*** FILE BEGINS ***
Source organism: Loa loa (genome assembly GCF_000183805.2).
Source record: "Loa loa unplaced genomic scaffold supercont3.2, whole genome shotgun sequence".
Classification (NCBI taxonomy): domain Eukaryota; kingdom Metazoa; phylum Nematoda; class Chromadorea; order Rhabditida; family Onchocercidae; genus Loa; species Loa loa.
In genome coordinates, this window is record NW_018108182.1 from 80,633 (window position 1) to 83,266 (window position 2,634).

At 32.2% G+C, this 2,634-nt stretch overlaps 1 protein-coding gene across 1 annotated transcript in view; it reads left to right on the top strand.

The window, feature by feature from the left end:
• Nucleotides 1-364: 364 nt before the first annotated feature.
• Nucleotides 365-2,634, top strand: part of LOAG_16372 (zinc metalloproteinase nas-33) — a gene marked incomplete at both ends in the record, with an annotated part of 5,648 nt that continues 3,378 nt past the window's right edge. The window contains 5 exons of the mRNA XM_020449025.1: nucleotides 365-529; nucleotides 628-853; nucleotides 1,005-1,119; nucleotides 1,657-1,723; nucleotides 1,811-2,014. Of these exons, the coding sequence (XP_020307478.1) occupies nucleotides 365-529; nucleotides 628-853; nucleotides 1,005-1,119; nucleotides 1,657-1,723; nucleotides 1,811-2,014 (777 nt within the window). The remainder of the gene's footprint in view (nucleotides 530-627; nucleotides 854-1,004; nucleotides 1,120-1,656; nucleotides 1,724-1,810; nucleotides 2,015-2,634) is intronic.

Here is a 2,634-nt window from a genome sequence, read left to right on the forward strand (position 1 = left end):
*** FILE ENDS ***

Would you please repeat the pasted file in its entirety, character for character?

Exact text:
Source organism: Loa loa (genome assembly GCF_000183805.2).
Source record: "Loa loa unplaced genomic scaffold supercont3.2, whole genome shotgun sequence".
Classification (NCBI taxonomy): domain Eukaryota; kingdom Metazoa; phylum Nematoda; class Chromadorea; order Rhabditida; family Onchocercidae; genus Loa; species Loa loa.
In genome coordinates, this window is record NW_018108182.1 from 80,633 (window position 1) to 83,266 (window position 2,634).

At 32.2% G+C, this 2,634-nt stretch overlaps 1 protein-coding gene across 1 annotated transcript in view; it reads left to right on the top strand.

The window, feature by feature from the left end:
• Nucleotides 1-364: 364 nt before the first annotated feature.
• Nucleotides 365-2,634, top strand: part of LOAG_16372 (zinc metalloproteinase nas-33) — a gene marked incomplete at both ends in the record, with an annotated part of 5,648 nt that continues 3,378 nt past the window's right edge. The window contains 5 exons of the mRNA XM_020449025.1: nucleotides 365-529; nucleotides 628-853; nucleotides 1,005-1,119; nucleotides 1,657-1,723; nucleotides 1,811-2,014. Of these exons, the coding sequence (XP_020307478.1) occupies nucleotides 365-529; nucleotides 628-853; nucleotides 1,005-1,119; nucleotides 1,657-1,723; nucleotides 1,811-2,014 (777 nt within the window). The remainder of the gene's footprint in view (nucleotides 530-627; nucleotides 854-1,004; nucleotides 1,120-1,656; nucleotides 1,724-1,810; nucleotides 2,015-2,634) is intronic.

Here is a 2,634-nt window from a genome sequence, read left to right on the forward strand (position 1 = left end):